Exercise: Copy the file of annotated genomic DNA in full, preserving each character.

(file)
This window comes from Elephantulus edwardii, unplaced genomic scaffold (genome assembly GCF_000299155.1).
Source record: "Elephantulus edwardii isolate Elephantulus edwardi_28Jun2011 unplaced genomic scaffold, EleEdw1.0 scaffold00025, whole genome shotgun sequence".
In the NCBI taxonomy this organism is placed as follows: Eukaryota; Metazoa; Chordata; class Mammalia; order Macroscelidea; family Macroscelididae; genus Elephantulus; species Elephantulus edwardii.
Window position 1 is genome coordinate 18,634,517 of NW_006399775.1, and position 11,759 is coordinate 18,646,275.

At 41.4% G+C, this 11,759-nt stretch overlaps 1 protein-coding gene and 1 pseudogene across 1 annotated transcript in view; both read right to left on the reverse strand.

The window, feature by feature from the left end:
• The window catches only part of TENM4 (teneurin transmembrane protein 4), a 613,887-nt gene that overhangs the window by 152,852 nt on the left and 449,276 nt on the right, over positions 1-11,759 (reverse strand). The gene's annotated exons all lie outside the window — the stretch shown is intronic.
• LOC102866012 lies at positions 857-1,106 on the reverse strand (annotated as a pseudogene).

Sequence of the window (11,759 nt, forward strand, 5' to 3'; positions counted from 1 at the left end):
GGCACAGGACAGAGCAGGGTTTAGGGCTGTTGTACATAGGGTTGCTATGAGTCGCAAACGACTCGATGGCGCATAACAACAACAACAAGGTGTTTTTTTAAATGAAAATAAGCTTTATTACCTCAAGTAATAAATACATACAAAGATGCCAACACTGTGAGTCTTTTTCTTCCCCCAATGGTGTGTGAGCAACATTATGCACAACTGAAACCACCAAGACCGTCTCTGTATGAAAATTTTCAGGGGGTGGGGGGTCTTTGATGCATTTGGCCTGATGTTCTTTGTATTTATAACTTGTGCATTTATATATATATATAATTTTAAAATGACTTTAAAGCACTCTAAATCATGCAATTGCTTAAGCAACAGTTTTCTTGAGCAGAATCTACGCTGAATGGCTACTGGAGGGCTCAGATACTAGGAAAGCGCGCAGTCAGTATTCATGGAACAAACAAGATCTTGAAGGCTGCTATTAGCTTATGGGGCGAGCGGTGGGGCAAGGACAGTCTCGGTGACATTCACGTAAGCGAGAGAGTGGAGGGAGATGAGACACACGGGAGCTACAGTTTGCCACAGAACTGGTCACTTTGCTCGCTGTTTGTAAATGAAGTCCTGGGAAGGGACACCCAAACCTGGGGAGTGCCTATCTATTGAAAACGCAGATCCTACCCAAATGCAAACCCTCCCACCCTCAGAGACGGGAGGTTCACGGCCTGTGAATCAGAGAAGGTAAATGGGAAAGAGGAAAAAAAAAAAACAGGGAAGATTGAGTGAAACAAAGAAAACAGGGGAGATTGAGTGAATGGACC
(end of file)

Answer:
This window comes from Elephantulus edwardii, unplaced genomic scaffold (genome assembly GCF_000299155.1).
Source record: "Elephantulus edwardii isolate Elephantulus edwardi_28Jun2011 unplaced genomic scaffold, EleEdw1.0 scaffold00025, whole genome shotgun sequence".
In the NCBI taxonomy this organism is placed as follows: Eukaryota; Metazoa; Chordata; class Mammalia; order Macroscelidea; family Macroscelididae; genus Elephantulus; species Elephantulus edwardii.
Window position 1 is genome coordinate 18,634,517 of NW_006399775.1, and position 11,759 is coordinate 18,646,275.

At 41.4% G+C, this 11,759-nt stretch overlaps 1 protein-coding gene and 1 pseudogene across 1 annotated transcript in view; both read right to left on the reverse strand.

The window, feature by feature from the left end:
• The window catches only part of TENM4 (teneurin transmembrane protein 4), a 613,887-nt gene that overhangs the window by 152,852 nt on the left and 449,276 nt on the right, over positions 1-11,759 (reverse strand). The gene's annotated exons all lie outside the window — the stretch shown is intronic.
• LOC102866012 lies at positions 857-1,106 on the reverse strand (annotated as a pseudogene).

Sequence of the window (11,759 nt, forward strand, 5' to 3'; positions counted from 1 at the left end):
GGCACAGGACAGAGCAGGGTTTAGGGCTGTTGTACATAGGGTTGCTATGAGTCGCAAACGACTCGATGGCGCATAACAACAACAACAAGGTGTTTTTTTAAATGAAAATAAGCTTTATTACCTCAAGTAATAAATACATACAAAGATGCCAACACTGTGAGTCTTTTTCTTCCCCCAATGGTGTGTGAGCAACATTATGCACAACTGAAACCACCAAGACCGTCTCTGTATGAAAATTTTCAGGGGGTGGGGGGTCTTTGATGCATTTGGCCTGATGTTCTTTGTATTTATAACTTGTGCATTTATATATATATATAATTTTAAAATGACTTTAAAGCACTCTAAATCATGCAATTGCTTAAGCAACAGTTTTCTTGAGCAGAATCTACGCTGAATGGCTACTGGAGGGCTCAGATACTAGGAAAGCGCGCAGTCAGTATTCATGGAACAAACAAGATCTTGAAGGCTGCTATTAGCTTATGGGGCGAGCGGTGGGGCAAGGACAGTCTCGGTGACATTCACGTAAGCGAGAGAGTGGAGGGAGATGAGACACACGGGAGCTACAGTTTGCCACAGAACTGGTCACTTTGCTCGCTGTTTGTAAATGAAGTCCTGGGAAGGGACACCCAAACCTGGGGAGTGCCTATCTATTGAAAACGCAGATCCTACCCAAATGCAAACCCTCCCACCCTCAGAGACGGGAGGTTCACGGCCTGTGAATCAGAGAAGGTAAATGGGAAAGAGGAAAAAAAAAAAACAGGGAAGATTGAGTGAAACAAAGAAAACAGGGGAGATTGAGTGAATGGACC